What Is Payable On Death (POD)?
Payable on death (POD) is an arrangement between a bank or credit union and a client that designates beneficiaries to receive all of the client's assets. The immediate transfer of assets is triggered by the death of the client. Though morbid, these structures are important to understand.
Payable on death is also referred to as a Totten trust.
- Payable On Death (POD) is an arrangement that an individual makes with financial institutions to designate beneficiaries to their bank accounts or certificates of deposit.
- A Payable on Death arrangement is also known as a Totten trust.
- PODs are simpler to create and maintain in comparison to trusts and wills.
Understanding Payable On Death
An individual with an account or certificate of deposit at a bank can designate a beneficiary who will inherit any money in the account after his or her death. A bank account with a named beneficiary is called a payable on death (POD) account. People who opt for POD accounts do so to keep their money out of probate court in the event that they pass away.
It is easy to convert an account to a payable on death account. Designating a beneficiary is a cost-free service that allows for the transfer of all checking and savings accounts, security deposits, savings bonds, and other deposit certificates by filling out the proper forms at your bank or credit union. The account holder needs only to notify the bank of who the beneficiary should be. The bank, on its end, will give the owner of the account a beneficiary designation form called a Totten trust to fill out. The completed form gives the bank authorization to convert the account to a POD.
The named beneficiary is not entitled to any of the money in the account while the account holder is still alive. Upon death, the beneficiary automatically becomes the owner of the account, bypassing the account holder’s estate and skipping probate completely. In the event that the owner of a POD account passes away with unpaid debts and taxes, his POD account may be subject to claims by creditors and the government.
If the account holder lives in a community property state, the spouse has a claim to half of the assets in the POD account, except the assets that were acquired before marriage or funds that were inherited.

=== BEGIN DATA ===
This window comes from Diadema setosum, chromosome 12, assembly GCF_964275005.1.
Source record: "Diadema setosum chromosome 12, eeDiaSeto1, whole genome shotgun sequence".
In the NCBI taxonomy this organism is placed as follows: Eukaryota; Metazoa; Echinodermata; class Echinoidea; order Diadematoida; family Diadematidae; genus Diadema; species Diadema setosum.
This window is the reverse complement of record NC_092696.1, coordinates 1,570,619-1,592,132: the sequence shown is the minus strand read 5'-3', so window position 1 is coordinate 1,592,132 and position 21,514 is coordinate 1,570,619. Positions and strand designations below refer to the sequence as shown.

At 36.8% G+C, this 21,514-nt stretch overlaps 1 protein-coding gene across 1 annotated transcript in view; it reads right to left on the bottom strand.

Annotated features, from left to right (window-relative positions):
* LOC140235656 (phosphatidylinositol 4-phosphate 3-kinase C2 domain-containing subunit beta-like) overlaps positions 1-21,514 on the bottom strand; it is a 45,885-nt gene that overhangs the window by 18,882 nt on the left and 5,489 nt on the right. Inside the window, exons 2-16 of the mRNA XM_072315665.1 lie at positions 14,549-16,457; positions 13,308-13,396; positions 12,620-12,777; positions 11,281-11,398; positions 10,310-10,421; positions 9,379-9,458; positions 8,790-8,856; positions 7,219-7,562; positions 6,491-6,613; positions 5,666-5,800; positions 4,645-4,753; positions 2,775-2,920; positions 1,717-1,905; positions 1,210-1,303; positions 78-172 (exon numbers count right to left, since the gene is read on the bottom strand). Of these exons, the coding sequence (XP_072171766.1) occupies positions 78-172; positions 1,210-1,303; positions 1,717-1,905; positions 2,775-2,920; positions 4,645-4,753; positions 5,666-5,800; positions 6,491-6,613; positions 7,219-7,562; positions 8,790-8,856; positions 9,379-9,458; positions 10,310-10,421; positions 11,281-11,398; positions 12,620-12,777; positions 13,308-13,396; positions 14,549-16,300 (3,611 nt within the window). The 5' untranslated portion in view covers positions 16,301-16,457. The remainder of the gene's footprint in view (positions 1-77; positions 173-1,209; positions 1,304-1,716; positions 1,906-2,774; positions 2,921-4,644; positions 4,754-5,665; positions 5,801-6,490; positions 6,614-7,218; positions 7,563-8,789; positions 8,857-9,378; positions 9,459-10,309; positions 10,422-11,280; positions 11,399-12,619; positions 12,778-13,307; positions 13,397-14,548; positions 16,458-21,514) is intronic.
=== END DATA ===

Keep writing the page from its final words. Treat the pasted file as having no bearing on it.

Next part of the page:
If the account was jointly owned by more than one person, a named beneficiary cannot access the funds until the last owner dies. In this case, the assets in the account will be turned over to the beneficiaries named by the last surviving owner.
There are no stipulations on the minimum amount of money that must be available in the account upon death. There are also no limitations to a payable on death account as the account holder can spend all the money prior to his or her death, change the beneficiary on the account, or close the account completely.
To lay claim to the funds, the beneficiary has to present a government ID as proof of identity in addition to a certified copy of the death certificate.
Benefits of a POD Account
A significant benefit of POD accounts is that an account owner can increase his coverage limit under the Federal Deposit Insurance Corporation (FDIC). The standard coverage limit for an individual’s assets at a particular financial institution, including checking and savings accounts, money market accounts, and certificates of deposit is $250,000.
Since a POD is a type of revocable living trust that has someone else with a beneficiary interest on the account, the FDIC provides up to $1,250,000 coverage on up to five accounts at a single bank where each account has a different named beneficiary. Each beneficiary cannot be covered for more than $250,000. Instead of saving $1,250,000 in one account, which will only be insured up to $250,000, having multiple POD accounts can increase an account holder’s coverage by up to five times the standard limit.
As a general rule, a POD account can have more than one beneficiary. However, if the account owner wants each beneficiary to receive unequal portions of the assets in the account, they must check that their state laws allow it, given that some states only permit an equal distribution of funds in a POD account.
It is important to note that a POD is more powerful than a last will and testament. If a POD account has one individual named as the beneficiary, and the will of the account holder lists another individual as a beneficiary, the POD-designated beneficiary prevails. The named beneficiary on the POD account is not required to honor the account holder’s last will and testament, which makes it imperative that the individual ensures to change or cancel the POD beneficiary if they have someone else listed on their will.
A POD account is very similar to a transfer-on-death (TOD) arrangement but deals with a person's bank assets instead of their stocks, bonds, mutual funds, or other investment assets. Both POD and TOD agreements offer quick means of dispersing assets, as both avoid the probate process, which can take several months.
Drawbacks of a POD Account
The main drawback of a POD account is that it is not possible to name alternate beneficiaries to your account. If the person you nominated to receive the proceeds dies before you, then the contents of your account are automatically transferred to an estate or will. Naming multiple beneficiaries to the account can help offset this drawback.
Another drawback of a POD account is when there are taxes and loans to be paid out upon death as part of a bigger estate. The executor may find it difficult to settle these expenses using POD accounts.
Finally, naming multiple beneficiaries can complicate the process of dividing the proceeds from complex financial instruments, such as bonds. In some cases, the proceeds are a mix of CDs and other interest-bearing financial instruments. Divvying up their proceeds requires negotiations and compromises among beneficiaries.